In “The Waterboy,” Sandler plays a not particularly bright water boy for a college football team who becomes its quarterback through a series of flukes. Critics hated it, and Sandler earned his first nomination for a Golden Raspberry Award for his performance. As with “The Longest Yard,” football fans and Adam Sandler fans ignored the reviews and the movie became one of the most successful of the actor’s career.
5. “Rocky II” (United Artists, 1979)
Domestic Gross: $85 million
Adjusted for Inflation (2011): $266 million
“Rocky II” picks up where its predecessor left off, with Sylvester Stallone’s endearing Italian Stallion getting hospitalized after his boxing match against Apollo Creed. The lead character, Rocky Balboa, quits boxing, marries his girlfriend Adrian, and promptly blows every cent that he earned from his first match against Creed. Now destitute, Balboa accepts the challenge of a rematch.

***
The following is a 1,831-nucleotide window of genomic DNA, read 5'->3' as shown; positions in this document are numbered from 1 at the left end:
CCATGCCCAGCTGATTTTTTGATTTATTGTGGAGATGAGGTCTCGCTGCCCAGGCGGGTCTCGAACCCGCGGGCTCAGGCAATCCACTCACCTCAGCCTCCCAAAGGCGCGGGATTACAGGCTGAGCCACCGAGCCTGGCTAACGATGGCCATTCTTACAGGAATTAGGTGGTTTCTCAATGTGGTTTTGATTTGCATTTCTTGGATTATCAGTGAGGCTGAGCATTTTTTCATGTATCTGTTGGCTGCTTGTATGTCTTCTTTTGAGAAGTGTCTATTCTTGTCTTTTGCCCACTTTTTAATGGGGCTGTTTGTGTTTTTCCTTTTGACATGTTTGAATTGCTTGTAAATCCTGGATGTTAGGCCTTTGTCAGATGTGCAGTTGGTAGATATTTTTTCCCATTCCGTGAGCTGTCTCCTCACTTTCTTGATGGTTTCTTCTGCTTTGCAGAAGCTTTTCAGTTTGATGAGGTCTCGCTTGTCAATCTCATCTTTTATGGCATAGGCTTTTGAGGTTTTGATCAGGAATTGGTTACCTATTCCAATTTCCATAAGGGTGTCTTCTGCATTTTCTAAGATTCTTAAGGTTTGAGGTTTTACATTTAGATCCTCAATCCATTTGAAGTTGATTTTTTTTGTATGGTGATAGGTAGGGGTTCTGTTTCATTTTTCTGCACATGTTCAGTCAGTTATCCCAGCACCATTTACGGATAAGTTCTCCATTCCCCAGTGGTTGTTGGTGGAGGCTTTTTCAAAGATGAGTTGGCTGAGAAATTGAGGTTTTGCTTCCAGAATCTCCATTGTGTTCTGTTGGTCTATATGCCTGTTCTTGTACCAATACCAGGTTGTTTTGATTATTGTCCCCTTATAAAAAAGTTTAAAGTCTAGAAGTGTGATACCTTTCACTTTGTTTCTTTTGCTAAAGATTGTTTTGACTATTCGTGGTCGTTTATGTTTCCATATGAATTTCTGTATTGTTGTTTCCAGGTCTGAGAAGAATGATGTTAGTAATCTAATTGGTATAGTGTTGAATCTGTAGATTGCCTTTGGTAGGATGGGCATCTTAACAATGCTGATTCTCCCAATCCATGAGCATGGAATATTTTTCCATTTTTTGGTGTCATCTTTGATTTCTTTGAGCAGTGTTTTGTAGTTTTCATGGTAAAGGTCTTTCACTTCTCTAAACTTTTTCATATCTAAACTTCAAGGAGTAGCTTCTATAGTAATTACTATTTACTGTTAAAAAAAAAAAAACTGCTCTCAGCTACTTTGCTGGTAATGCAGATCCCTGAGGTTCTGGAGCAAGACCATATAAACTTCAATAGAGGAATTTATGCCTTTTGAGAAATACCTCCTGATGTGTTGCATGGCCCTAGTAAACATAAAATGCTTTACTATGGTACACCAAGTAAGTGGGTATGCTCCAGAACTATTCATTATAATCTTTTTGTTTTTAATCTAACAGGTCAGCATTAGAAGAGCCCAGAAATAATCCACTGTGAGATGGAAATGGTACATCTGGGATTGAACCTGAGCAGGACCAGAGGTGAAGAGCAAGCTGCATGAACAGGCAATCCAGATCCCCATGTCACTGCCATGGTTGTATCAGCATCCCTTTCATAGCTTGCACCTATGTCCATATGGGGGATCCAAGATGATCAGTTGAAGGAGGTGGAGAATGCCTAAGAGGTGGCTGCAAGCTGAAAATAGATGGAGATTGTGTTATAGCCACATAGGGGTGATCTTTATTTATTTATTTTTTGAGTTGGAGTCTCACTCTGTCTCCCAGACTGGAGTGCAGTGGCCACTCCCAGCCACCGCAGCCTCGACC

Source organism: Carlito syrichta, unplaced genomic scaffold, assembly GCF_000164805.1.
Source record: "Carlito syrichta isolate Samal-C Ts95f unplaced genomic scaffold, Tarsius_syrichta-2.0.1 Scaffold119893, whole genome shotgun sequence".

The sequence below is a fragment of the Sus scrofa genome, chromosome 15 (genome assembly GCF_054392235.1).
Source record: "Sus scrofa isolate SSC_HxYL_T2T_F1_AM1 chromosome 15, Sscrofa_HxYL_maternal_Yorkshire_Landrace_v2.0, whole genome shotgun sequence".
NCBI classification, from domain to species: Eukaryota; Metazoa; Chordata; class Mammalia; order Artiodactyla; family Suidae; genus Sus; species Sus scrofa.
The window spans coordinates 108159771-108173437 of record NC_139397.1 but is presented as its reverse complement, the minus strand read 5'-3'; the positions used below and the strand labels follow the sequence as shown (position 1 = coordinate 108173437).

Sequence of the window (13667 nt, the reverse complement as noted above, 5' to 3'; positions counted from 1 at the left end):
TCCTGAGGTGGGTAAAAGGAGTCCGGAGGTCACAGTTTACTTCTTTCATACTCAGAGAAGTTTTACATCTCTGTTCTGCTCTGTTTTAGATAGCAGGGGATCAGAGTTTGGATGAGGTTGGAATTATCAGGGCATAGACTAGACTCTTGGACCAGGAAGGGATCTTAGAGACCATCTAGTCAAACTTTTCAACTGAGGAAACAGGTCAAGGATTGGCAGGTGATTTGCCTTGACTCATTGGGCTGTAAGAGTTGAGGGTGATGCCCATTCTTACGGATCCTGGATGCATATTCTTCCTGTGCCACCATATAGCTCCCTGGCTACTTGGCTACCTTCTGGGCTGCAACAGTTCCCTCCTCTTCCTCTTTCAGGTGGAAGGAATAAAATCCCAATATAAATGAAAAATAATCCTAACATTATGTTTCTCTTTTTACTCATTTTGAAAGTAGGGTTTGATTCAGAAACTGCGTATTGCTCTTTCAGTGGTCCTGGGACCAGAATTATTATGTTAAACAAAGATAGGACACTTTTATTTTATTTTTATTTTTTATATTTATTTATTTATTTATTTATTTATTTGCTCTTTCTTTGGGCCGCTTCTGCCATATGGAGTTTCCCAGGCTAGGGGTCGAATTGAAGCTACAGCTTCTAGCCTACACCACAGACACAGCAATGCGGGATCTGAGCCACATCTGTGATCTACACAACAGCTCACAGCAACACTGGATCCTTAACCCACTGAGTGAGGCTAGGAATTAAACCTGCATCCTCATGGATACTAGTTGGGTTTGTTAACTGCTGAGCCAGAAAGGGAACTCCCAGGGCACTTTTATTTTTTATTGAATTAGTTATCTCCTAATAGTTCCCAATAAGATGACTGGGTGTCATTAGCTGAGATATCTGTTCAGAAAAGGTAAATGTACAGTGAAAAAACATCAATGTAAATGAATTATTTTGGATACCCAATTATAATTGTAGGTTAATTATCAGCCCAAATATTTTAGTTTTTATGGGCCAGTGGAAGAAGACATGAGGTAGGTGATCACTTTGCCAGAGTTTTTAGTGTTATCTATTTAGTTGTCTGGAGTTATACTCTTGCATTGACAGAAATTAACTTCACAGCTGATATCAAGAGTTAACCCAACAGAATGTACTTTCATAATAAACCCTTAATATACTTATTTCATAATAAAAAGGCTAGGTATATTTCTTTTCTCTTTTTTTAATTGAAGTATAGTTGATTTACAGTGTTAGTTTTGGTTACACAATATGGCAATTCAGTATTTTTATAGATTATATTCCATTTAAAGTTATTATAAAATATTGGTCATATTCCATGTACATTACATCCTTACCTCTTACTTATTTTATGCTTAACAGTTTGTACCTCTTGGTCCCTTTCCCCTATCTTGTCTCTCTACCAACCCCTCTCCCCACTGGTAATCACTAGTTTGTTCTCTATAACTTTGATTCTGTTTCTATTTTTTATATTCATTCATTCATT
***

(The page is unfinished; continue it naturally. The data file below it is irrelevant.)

The original “Rocky” was hugely successful and won the Oscar for Best Picture of 1976. While the sequel didn’t quite reach those same heights, it more than held its own, earning both positive reviews and more than $85 million at the box office—a gold mine in 1979. This was enough to earn “Rocky II” the distinction of highest grossing sequel of all time, before “The Empire Strikes Back” took the title the following year.
4. “Rocky IV” (United Artists, 1985)
Domestic Gross: $128 million
Adjusted for Inflation (2011): $269 million
The fourth installment in the “Rocky” franchise, “Rocky IV” was the most overtly commercial of any of the other films. In it, lead character Rocky Balboa goes up against Ivan Drago, a steroid-enhanced boxer from the Soviet Union who has killed someone in the ring.
At the time of its release, “Rocky IV” received reviews that were lukewarm at best, many of which characterized the film as cartoonish and inane. Nonetheless, it became the highest grossing installment of the franchise, and it remained the highest grossing sports film until 2009.
3. “The Blind Side” (Warner Bros, 2009)
Domestic Gross: $256 million
Adjusted for Inflation (2011): $270 million
“The Blind Side” is a 2009 film based on the Michael Lewis book “The Blind Side: Evolution of a Game.” The movie documents the rise of Michael Oher, a football player who grows up in abject poverty and eventually becomes an offensive lineman for the Baltimore Ravens.